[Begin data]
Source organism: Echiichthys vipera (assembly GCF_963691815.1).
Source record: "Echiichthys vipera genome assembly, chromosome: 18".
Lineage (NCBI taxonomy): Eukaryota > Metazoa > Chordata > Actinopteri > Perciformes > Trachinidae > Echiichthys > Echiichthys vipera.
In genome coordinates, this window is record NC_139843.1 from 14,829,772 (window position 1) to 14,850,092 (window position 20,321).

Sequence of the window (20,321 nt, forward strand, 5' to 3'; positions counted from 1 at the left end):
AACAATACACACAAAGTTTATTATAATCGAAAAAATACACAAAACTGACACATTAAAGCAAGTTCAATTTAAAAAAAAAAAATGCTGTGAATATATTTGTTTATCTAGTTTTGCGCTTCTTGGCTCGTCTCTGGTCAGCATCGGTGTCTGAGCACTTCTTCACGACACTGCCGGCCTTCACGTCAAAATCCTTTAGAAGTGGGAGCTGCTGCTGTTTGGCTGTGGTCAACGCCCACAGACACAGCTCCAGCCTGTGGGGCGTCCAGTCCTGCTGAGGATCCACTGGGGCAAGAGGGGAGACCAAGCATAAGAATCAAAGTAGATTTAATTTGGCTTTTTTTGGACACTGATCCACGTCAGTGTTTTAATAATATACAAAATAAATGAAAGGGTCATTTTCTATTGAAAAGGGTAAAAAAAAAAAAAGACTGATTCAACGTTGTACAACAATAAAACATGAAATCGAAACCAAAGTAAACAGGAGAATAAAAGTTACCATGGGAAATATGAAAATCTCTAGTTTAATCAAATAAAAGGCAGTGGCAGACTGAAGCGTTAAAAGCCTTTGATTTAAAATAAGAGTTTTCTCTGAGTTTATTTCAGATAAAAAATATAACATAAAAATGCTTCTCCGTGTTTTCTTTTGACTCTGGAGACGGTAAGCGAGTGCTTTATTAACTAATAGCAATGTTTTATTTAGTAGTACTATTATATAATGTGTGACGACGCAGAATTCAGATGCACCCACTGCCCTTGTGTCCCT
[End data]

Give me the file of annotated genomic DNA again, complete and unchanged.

Source organism: Echiichthys vipera (assembly GCF_963691815.1).
Source record: "Echiichthys vipera genome assembly, chromosome: 18".
Lineage (NCBI taxonomy): Eukaryota > Metazoa > Chordata > Actinopteri > Perciformes > Trachinidae > Echiichthys > Echiichthys vipera.
In genome coordinates, this window is record NC_139843.1 from 14,829,772 (window position 1) to 14,850,092 (window position 20,321).

Sequence of the window (20,321 nt, forward strand, 5' to 3'; positions counted from 1 at the left end):
AACAATACACACAAAGTTTATTATAATCGAAAAAATACACAAAACTGACACATTAAAGCAAGTTCAATTTAAAAAAAAAAAATGCTGTGAATATATTTGTTTATCTAGTTTTGCGCTTCTTGGCTCGTCTCTGGTCAGCATCGGTGTCTGAGCACTTCTTCACGACACTGCCGGCCTTCACGTCAAAATCCTTTAGAAGTGGGAGCTGCTGCTGTTTGGCTGTGGTCAACGCCCACAGACACAGCTCCAGCCTGTGGGGCGTCCAGTCCTGCTGAGGATCCACTGGGGCAAGAGGGGAGACCAAGCATAAGAATCAAAGTAGATTTAATTTGGCTTTTTTTGGACACTGATCCACGTCAGTGTTTTAATAATATACAAAATAAATGAAAGGGTCATTTTCTATTGAAAAGGGTAAAAAAAAAAAAAGACTGATTCAACGTTGTACAACAATAAAACATGAAATCGAAACCAAAGTAAACAGGAGAATAAAAGTTACCATGGGAAATATGAAAATCTCTAGTTTAATCAAATAAAAGGCAGTGGCAGACTGAAGCGTTAAAAGCCTTTGATTTAAAATAAGAGTTTTCTCTGAGTTTATTTCAGATAAAAAATATAACATAAAAATGCTTCTCCGTGTTTTCTTTTGACTCTGGAGACGGTAAGCGAGTGCTTTATTAACTAATAGCAATGTTTTATTTAGTAGTACTATTATATAATGTGTGACGACGCAGAATTCAGATGCACCCACTGCCCTTGTGTCCCT